• Homeschooling is possible and every school is obliged to cooperate if you wish to choose for this option. Formally they expect you to follow the Portuguese Curriculum though (although some lawyers think you can argue about this). This is also an important drive for me wanting my kids to learn Portuguese as soon as possible. If my kids need to exit the system, speaking and reading Portuguese make it much easier.
  • There are several online schools that you can subscribe your kids to. International and Portuguese. There are differences in the legal assistance the schools offer in case of problems with the authority. And there are differences in the tuition fees and languages that are offered. If you want to learn more about this, I can recommend the following websites:

This is an online school based in America that is inspired by the unlearning principles. The tuition fee is 375 euro per year, and 200€ per half year. They ask 50€ per year extra per family member. This school gives the option to enroll twice a year: in September and in January.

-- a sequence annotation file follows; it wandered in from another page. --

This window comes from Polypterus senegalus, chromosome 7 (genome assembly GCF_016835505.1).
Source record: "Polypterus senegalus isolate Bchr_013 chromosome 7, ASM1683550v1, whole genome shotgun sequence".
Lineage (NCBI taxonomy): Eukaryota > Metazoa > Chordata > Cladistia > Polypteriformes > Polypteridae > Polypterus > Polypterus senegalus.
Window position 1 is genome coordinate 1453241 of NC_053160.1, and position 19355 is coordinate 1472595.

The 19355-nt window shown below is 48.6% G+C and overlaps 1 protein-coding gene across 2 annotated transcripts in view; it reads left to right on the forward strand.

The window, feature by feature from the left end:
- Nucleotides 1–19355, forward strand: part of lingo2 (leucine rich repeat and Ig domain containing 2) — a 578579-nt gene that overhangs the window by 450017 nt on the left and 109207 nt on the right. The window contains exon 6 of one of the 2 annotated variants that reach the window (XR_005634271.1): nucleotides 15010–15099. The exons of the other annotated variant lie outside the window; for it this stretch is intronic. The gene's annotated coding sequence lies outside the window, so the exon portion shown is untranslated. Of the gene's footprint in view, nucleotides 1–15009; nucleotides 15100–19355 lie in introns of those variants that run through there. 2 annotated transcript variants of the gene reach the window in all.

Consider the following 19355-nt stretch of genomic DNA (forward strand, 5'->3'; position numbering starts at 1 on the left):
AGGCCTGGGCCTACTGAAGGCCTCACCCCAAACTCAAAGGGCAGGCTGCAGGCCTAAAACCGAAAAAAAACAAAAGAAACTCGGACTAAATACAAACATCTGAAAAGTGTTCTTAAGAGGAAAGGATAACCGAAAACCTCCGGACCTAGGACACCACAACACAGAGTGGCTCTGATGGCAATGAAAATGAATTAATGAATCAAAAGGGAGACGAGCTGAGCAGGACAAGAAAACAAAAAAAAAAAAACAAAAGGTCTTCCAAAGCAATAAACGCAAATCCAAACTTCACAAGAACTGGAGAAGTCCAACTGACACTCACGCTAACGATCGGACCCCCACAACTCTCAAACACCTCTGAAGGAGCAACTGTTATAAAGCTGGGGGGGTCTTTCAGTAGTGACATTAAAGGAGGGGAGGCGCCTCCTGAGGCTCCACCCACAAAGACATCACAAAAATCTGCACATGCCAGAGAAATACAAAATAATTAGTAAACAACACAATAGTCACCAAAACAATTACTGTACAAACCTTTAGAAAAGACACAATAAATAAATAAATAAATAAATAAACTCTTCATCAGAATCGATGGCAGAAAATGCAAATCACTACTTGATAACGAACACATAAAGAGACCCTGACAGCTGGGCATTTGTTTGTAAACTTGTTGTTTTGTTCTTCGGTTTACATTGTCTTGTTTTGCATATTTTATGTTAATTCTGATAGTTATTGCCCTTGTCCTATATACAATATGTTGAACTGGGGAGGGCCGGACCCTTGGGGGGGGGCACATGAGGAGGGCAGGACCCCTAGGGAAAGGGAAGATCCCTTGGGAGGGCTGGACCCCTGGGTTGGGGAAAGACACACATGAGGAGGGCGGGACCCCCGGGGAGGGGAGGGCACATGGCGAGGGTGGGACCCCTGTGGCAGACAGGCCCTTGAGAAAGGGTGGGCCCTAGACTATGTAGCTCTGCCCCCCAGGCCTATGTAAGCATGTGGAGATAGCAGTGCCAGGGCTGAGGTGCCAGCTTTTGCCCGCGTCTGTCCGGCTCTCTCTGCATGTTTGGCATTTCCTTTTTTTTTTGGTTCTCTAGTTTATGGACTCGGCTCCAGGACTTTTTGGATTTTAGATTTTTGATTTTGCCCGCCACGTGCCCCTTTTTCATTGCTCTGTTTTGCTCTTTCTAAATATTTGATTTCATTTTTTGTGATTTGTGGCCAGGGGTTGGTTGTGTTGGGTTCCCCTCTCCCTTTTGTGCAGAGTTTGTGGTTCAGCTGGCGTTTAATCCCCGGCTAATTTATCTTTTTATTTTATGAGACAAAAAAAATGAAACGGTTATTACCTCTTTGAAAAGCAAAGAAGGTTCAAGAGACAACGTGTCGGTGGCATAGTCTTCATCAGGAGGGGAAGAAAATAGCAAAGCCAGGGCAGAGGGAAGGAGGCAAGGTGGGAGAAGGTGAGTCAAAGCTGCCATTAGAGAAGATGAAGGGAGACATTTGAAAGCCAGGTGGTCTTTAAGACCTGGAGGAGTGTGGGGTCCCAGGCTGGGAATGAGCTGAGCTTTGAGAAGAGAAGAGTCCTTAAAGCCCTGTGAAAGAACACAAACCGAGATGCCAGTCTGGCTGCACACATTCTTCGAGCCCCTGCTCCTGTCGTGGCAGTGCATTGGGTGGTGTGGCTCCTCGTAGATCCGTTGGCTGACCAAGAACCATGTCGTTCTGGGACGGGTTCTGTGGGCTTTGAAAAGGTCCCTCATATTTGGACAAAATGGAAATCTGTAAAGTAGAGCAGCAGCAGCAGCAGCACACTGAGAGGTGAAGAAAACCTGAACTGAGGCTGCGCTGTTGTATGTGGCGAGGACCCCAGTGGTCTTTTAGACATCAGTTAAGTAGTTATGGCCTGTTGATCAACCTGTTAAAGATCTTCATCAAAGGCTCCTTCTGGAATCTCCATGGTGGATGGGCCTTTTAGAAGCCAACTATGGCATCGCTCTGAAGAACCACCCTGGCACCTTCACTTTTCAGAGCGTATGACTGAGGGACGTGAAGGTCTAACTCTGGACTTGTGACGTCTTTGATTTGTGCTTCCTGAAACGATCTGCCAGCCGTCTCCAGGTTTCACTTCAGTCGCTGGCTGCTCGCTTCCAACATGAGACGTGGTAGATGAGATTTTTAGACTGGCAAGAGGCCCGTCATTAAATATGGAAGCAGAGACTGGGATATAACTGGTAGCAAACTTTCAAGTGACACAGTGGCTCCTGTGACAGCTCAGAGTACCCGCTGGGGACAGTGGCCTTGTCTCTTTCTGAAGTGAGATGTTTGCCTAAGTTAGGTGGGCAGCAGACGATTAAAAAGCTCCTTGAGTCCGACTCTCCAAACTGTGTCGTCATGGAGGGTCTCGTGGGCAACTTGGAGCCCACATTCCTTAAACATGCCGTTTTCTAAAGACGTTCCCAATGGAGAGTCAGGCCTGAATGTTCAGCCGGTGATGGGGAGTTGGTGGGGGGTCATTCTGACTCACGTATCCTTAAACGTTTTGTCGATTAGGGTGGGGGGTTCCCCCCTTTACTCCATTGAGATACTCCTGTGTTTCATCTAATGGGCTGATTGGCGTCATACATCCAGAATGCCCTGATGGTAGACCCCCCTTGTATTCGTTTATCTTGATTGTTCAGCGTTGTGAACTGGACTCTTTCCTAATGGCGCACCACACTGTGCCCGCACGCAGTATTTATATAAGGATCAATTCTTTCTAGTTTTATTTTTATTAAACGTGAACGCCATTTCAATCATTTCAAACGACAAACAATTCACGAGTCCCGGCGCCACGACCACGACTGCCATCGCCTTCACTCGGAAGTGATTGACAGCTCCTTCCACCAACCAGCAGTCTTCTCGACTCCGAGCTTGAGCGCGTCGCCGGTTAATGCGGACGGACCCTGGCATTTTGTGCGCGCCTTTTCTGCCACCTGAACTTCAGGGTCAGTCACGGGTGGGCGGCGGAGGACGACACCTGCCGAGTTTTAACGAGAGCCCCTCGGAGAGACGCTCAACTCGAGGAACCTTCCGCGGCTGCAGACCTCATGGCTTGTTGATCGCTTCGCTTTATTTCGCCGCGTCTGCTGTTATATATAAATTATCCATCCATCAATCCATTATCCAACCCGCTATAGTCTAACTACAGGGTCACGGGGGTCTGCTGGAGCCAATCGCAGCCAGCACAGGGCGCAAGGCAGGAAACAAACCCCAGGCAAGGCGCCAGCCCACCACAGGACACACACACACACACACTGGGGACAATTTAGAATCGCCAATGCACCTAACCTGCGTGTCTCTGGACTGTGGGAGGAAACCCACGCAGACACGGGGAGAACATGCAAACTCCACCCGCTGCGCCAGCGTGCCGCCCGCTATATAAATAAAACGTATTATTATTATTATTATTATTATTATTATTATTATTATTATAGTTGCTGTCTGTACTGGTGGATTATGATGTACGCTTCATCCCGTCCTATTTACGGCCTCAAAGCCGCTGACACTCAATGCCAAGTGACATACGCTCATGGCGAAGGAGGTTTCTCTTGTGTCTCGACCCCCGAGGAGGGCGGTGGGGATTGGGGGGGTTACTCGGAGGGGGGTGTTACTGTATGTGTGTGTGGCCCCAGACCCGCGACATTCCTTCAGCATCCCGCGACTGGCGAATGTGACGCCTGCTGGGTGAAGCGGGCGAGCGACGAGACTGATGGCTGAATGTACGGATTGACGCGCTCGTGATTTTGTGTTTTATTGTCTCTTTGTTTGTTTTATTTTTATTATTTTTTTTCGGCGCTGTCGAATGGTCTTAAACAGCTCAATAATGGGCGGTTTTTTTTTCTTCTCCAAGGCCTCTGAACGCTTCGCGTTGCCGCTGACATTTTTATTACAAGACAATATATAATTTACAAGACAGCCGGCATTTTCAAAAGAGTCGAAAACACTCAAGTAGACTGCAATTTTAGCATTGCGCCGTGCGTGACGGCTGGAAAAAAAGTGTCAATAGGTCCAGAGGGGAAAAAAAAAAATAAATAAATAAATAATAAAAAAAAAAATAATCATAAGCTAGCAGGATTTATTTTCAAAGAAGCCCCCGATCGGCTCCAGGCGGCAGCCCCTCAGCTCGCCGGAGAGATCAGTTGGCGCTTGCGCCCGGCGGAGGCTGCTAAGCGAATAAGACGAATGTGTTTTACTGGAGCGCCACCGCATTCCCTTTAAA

Comparable to West river academy. They are much more expensive (around 7500 per year). They work with customized educational programs. Biggest advantage is that they have a legal team that deals with authorities if necessary. They also organize local meetups fot their community members so the kids and parents can get together.

This is the Portuguese variant of the options mentioned above. They offer tutors and support digitally to assist the kids in the learning process. This gets the pressure of homeschooling a bit of the parents. Prices are comparable to Westriver, but because this is an official Portuguese institute, you don’t have to worry about legal problems with the authorities.

In this school you have to follow the official Portuguese curriculum consisting of 3 main topics: Mathematics, Portuguese and environmental studies (pre science topics).